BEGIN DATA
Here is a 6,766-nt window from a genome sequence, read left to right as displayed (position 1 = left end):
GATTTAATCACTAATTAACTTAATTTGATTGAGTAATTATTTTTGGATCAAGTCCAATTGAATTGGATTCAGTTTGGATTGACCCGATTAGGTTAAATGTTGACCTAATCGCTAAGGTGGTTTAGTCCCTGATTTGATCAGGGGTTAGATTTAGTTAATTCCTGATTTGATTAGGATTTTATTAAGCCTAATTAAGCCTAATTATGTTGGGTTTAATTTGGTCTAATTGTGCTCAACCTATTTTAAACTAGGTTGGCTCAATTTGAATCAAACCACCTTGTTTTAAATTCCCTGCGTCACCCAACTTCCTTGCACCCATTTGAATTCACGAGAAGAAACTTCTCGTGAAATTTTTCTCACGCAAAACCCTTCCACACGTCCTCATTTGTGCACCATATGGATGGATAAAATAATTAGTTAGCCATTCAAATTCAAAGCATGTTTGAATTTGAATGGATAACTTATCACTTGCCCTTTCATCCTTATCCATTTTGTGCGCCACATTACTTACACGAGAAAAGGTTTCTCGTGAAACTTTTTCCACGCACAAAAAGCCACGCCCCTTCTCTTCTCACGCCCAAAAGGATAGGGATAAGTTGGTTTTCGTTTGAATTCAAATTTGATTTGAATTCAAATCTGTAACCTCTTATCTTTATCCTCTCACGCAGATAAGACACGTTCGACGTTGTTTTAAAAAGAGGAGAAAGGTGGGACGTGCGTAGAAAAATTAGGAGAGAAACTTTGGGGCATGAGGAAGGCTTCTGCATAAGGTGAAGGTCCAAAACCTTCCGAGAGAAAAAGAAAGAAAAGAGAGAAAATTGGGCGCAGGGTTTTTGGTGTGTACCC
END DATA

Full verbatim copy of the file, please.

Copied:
Here is a 6,766-nt window from a genome sequence, read left to right as displayed (position 1 = left end):
GATTTAATCACTAATTAACTTAATTTGATTGAGTAATTATTTTTGGATCAAGTCCAATTGAATTGGATTCAGTTTGGATTGACCCGATTAGGTTAAATGTTGACCTAATCGCTAAGGTGGTTTAGTCCCTGATTTGATCAGGGGTTAGATTTAGTTAATTCCTGATTTGATTAGGATTTTATTAAGCCTAATTAAGCCTAATTATGTTGGGTTTAATTTGGTCTAATTGTGCTCAACCTATTTTAAACTAGGTTGGCTCAATTTGAATCAAACCACCTTGTTTTAAATTCCCTGCGTCACCCAACTTCCTTGCACCCATTTGAATTCACGAGAAGAAACTTCTCGTGAAATTTTTCTCACGCAAAACCCTTCCACACGTCCTCATTTGTGCACCATATGGATGGATAAAATAATTAGTTAGCCATTCAAATTCAAAGCATGTTTGAATTTGAATGGATAACTTATCACTTGCCCTTTCATCCTTATCCATTTTGTGCGCCACATTACTTACACGAGAAAAGGTTTCTCGTGAAACTTTTTCCACGCACAAAAAGCCACGCCCCTTCTCTTCTCACGCCCAAAAGGATAGGGATAAGTTGGTTTTCGTTTGAATTCAAATTTGATTTGAATTCAAATCTGTAACCTCTTATCTTTATCCTCTCACGCAGATAAGACACGTTCGACGTTGTTTTAAAAAGAGGAGAAAGGTGGGACGTGCGTAGAAAAATTAGGAGAGAAACTTTGGGGCATGAGGAAGGCTTCTGCATAAGGTGAAGGTCCAAAACCTTCCGAGAGAAAAAGAAAGAAAAGAGAGAAAATTGGGCGCAGGGTTTTTGGTGTGTACCC